HONOLULU (HawaiiNewsNow) - Exonerated of fraud charges for a second time, Hilo's welfare doctor is now seeking payments from the state and insurers that accused him of bilking Hawaii's Medicaid program. "There are hundreds of thousands of dollars of reimbursements that should have been paid that have been held back," said Eric Seitz, attorney for Dr. Frederick Nitta.
"Most doctors would have gone out of business because of this experience. He basically financed his practice, didn't pay himself and paid his staff out of pocket."
On Friday, Circuit Judge Greg Nakamura upheld a February ruling by a state hearings officer Lane Ishida that Nitta did not defraud the state's Medicaid system and that the overbillings of more than $1 million were unintentional. According to Seitz, the judge "was disturbed" by the department's appeal since Ishida's finding of "no credible allegations of fraud" should be considered a final decision by the department.
"I never committed any fraud, I know that and everybody else knows that," said Nitta. "I don't even care about the money. The point is, I'm trying to help people."
Nitta is called Hilo's welfare doctor because more than 90 percent of his patients are on Medicaid, Medicare or Medquest. By his own estimation, Nitta said he's helped deliver more than 5,000 newborns since he opened his business more than two decades ago.
But it's his practice of drug testing moms that got him in trouble last year. Insurers say he used a special drug kit to test mothers for 14 different types of drugs, billing them for each of the 14 tests. They said he's only allowed to bill for one test. About 30 percent of new mothers in some parts of the Big Island test positive for drugs.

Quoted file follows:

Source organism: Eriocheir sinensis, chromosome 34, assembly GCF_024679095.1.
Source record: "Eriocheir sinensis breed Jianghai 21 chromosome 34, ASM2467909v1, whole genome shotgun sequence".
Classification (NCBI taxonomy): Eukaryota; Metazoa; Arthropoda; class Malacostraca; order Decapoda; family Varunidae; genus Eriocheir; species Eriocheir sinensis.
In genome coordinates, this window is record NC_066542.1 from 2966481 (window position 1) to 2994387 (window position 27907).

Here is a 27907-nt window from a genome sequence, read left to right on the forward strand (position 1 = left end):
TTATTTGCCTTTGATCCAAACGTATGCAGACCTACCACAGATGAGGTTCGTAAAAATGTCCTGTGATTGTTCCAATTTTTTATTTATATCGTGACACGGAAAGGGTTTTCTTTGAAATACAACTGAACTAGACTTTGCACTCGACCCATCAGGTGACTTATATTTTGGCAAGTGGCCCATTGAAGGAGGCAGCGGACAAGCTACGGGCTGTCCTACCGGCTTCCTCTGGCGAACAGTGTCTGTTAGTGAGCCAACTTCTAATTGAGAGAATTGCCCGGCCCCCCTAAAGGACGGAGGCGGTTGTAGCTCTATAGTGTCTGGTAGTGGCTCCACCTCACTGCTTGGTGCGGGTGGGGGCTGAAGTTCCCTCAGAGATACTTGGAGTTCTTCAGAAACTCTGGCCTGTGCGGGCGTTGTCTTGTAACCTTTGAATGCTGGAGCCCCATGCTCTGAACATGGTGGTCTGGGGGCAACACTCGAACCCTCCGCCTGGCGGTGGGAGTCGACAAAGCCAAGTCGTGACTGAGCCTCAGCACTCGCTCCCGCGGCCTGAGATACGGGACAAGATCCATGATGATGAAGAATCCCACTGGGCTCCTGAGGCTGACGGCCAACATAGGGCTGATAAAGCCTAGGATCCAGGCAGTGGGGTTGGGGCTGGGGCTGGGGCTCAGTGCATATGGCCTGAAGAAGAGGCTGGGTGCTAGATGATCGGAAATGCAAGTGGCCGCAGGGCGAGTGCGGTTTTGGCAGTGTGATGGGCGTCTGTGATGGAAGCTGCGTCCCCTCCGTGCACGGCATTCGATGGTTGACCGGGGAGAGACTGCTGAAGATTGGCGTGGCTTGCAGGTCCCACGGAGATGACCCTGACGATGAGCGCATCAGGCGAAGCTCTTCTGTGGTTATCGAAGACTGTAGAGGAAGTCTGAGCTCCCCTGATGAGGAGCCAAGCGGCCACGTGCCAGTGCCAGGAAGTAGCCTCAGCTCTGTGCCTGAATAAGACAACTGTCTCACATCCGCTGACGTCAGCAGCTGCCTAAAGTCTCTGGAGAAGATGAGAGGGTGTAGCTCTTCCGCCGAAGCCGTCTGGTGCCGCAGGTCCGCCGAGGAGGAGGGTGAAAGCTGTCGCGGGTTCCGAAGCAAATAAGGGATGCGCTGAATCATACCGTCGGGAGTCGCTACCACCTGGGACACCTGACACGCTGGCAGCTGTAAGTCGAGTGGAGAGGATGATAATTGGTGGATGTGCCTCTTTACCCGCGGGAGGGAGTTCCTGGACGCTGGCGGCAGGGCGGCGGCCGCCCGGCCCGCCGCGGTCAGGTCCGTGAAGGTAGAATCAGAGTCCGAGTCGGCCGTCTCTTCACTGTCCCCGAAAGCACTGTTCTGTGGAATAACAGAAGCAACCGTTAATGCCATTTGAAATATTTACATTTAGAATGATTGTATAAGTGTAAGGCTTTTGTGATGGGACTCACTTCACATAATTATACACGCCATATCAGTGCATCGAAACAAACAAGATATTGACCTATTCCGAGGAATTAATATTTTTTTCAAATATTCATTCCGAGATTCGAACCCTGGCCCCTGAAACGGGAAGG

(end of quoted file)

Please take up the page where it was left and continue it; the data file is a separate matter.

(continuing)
Seitz said Nitta's error is a common mistake doctors make due to the complexity of medical billing rules. "I'm very seriously contemplating filing a lawsuit against the people in the department who have been pursuing Dr. Nitta because frankly there never has been any justification for any of this," said Seitz.
Seitz said Nitta is seeking Medicaid reimbursements of several hundred thousand dollars that were suspended by the Department of Human Services over a five-month period. Nitta said insurers such as HMSA may owe him even more money. He said an audit conducted by his experts found that while HMSA and AlohaCare reimbursed his office for the drug test but they didn't pay for more than $2 million in routine office visits and other services he provided for patients during the past three years. "The coders looked at it and said, 'oh there, there's another 40 deliveries that didn't get paid for," Nitta said. "Or here, Dr. Nitta, I don't know how many thousands of office visits you didn't get paid for."
Meanwhile, the Department of Human Services says it's waiting for the judge's written order before it decides what it will do next.